Second, the “text” may be high or low or in between. Bollywood films, Hong Kong action films, B-westerns, melodramas, and dated instructional film all solicit responses worthy of understanding. As with the school of popular culture are wont to lob exaggerated claims for its “subversive” or “progressive” potential. But careful ethnographic studies of working class television viewers or of women who habitually read romance fiction teach us that these lowbrow text live in fascinating worlds: where housing estates become microcosms for studying familial relations, or where the very act of reading becomes a vehicle for housewives to claim legitimacy as autonomous people with expanded knowledge of the world and right of time for learning and imagination. Studies of film fandom similarity reveal extraordinary cultures of reception, in which acts of productive engagement (fan fiction, contributions to story lines, blogs and fan sites) blur the lines between original production and derivative reception, professional makers and amateur watchers.
Constance Peley’s studies of Star Trek “slasher” fiction in which fans rewrite the social and sexual lives of Kirk and Spock, appreciate the fan’s intimacy with the series.
There is no better critic than a fan. No one knows the object better than a fan and no one is more critical. The fan's stance towards the object could even be described as tough love. The idea is to change the object while preserving it, kind of giving a strenuous deep massage that hurts at the time but feels so good afterwards (penley 1997)

MAKING MEANING – OR ATLEAST TRY
If you ever tried to explain to a friend what the film you just saw was “about”, you find yourself stumbling in the realm of meaning-making: if you risk the further effort of condensing it into a sound bite what a given film’s message was, you are in deeper. As you know from both of these experiences, however, the terms fail satisfactorily to translate the experience of watching an interesting film, coming to understand the terms or assumptions of the world it constructs, and bringing those assumptions with you back into the light of the day outside the theatre or its your everyday world.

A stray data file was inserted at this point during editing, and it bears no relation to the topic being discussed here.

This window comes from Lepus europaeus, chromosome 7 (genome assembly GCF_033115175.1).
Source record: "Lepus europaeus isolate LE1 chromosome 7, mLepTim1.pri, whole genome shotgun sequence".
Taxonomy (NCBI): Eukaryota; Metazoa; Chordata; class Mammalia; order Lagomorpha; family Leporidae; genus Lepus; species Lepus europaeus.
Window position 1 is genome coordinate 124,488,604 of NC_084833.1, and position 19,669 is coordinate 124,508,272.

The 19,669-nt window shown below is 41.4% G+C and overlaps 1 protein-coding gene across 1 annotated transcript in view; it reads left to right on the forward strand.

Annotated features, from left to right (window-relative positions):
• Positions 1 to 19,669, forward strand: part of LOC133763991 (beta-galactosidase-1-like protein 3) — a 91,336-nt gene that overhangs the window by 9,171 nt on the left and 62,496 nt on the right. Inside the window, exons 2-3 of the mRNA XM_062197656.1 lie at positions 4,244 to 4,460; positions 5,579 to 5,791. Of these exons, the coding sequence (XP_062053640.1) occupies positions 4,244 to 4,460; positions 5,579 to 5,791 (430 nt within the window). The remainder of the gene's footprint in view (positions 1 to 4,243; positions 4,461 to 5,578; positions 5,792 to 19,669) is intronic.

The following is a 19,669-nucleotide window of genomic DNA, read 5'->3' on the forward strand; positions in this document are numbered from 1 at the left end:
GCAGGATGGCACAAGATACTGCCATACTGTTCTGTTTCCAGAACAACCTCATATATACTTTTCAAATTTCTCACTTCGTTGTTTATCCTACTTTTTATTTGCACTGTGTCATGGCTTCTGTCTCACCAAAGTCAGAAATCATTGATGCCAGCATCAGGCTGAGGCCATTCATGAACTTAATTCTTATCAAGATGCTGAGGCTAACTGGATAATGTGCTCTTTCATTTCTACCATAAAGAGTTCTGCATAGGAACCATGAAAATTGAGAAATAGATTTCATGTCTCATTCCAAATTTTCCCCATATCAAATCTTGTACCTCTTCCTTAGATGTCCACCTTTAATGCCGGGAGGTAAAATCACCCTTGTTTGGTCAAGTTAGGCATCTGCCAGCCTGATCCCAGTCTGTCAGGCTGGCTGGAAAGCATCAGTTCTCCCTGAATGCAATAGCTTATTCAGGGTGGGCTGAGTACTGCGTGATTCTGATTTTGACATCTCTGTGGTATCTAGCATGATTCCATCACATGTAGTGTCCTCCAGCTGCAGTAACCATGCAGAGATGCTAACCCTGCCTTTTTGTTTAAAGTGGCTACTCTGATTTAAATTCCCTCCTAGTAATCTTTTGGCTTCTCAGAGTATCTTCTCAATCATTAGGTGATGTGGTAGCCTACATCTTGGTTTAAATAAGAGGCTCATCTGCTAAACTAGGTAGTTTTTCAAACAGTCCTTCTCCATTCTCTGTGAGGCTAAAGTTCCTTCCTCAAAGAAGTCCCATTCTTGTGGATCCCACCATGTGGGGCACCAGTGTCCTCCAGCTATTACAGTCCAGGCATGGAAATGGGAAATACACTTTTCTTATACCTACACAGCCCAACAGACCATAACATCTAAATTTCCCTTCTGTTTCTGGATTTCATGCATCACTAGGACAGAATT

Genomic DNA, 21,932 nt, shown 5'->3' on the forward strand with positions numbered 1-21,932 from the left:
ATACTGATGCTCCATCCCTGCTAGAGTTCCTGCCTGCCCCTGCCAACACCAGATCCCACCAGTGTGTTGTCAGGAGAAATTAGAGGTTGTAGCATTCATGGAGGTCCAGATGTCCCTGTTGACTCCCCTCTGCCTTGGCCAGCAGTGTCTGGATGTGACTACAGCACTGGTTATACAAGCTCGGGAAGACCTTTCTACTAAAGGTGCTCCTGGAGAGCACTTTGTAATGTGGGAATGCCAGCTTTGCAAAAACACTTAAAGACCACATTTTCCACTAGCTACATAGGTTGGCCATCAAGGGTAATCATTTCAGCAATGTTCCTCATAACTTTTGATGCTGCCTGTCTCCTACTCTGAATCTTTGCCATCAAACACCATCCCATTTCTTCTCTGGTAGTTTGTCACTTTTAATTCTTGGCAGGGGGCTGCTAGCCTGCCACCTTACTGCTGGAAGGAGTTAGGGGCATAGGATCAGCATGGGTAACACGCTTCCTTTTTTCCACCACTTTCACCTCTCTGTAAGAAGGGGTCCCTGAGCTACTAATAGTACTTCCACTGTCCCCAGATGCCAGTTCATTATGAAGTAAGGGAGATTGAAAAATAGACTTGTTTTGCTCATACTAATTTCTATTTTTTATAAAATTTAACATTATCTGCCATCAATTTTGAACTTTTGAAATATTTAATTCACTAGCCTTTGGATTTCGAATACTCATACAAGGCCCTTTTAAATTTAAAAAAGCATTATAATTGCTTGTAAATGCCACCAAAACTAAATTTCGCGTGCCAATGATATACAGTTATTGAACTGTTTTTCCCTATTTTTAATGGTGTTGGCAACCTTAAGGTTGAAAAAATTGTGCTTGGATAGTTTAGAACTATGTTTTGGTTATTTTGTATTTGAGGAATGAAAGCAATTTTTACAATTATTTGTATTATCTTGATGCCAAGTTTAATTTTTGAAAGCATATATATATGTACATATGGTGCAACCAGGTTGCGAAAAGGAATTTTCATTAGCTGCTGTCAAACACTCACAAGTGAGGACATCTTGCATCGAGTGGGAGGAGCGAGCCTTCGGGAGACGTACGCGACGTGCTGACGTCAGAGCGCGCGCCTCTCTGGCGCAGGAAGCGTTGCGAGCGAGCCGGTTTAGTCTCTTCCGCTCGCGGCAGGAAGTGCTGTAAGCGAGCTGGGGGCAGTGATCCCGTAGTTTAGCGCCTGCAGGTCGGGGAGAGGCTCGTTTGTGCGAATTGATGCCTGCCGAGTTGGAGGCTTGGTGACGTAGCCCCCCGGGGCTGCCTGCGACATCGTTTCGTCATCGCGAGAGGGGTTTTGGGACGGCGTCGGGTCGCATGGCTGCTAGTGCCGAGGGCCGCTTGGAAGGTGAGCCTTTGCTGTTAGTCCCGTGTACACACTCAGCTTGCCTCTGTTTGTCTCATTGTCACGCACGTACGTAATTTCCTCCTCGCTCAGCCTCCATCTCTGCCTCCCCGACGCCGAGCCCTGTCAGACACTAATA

“Making meaning” is of course, a slippery phrase. One constantly thinks, even or especially when one claims to be simply “taken in” by a narrative or an experience.

Saturday, July 4, 2009

The FILM lifecycle

Let me take you through the lifecycle of how a film is made from the scratch. It is an exhilarating experience being in a shoot and if you have been in one – the enormity of the scale of production and how logistics are handled is itself is a remarkable breakthrough.
But with the independent film sector exploding in past years, it becomes increasingly imaginable for any given person with a good idea, more frequently a bad one, to undertake a film project.



In the United States, Michael Moore’s pit-bullish documentary Fahrenheit 9/11 (2004) and cult breakout Mormon-inflected narrative film Napolean Dynamite (2004) both cost less than a half-million dollars to make. Did you know that Jonathans Cauette’s autobiographical film Tarnation (2003), about his relationship with his mentally ill mother was edited at home on his laptop, reputedly cost $218?


Now that you have had your lessons in this blog on film studies and some background history: let me take you through the first stage of a film making experience:

PRE PRODUCTION : This is followed by – logically enough - production and post-production, and together these three steps describe the process of making movies at whatever scale, from artisanal solo efforts at home or on the soccer field, through larger yet still modest productions such as Moore’s with location shooting and a sizeable crew, to extravagant studio productions with the imprimaturs of Kong or big name directors in Japan or New Zealand or Sound Africa.

Pre-Production: Involves the elaboration of an idea from inchoate premise to a plan of movie-making and includes all the tasks one requires to plan for movie-making and one must complete before actually shooting a film. In the case of small scale film, pre production begins with elaborating on an idea over several written stages. A proposal sketches the idea in a nutshell, whether it’s focus for a documentary (follow eight kids through a spelling competition), an experimental film (put one camera on the Empire State Building for eight hours), or a narrative film (tell the story of 1919 ‘black sox scandal, when the Chicago white sox baseball threw the World Series). (These proposals incidently evolved into Spellbound (Jeffrey blitz, 2002), Empire (Andy Warhol, 1964), and Eight Men out (John Sayles, 1988) respectively).


A proposal evolves into more elaborate version, still a nascent idea, called a “treatment”, in which , for a narrative film, the characters but especially the structure and logic becomes clearer, a treatment explains how the plot advances, how dramatic action unfolds, and how characters function in terms of that structure. From proposal to treatment, from treatment to script or screenplay: a screenplay follows a common format and supplies full dialogue between characters, the location of every numbered scene, and all the action in the story.


Formatting the screenplay according to a standardized protocol allows everyone who might be involved with the production of a narrative to understand every scene’s components and demands. Popular software packages such as Final Draft or Sophocles permit to make it possible to identify a scene during shooting a scene where each scene is numbered. Because each page of a screenplay occupies roughly one minute of screen time, knowing the page count of a given scene is crucial.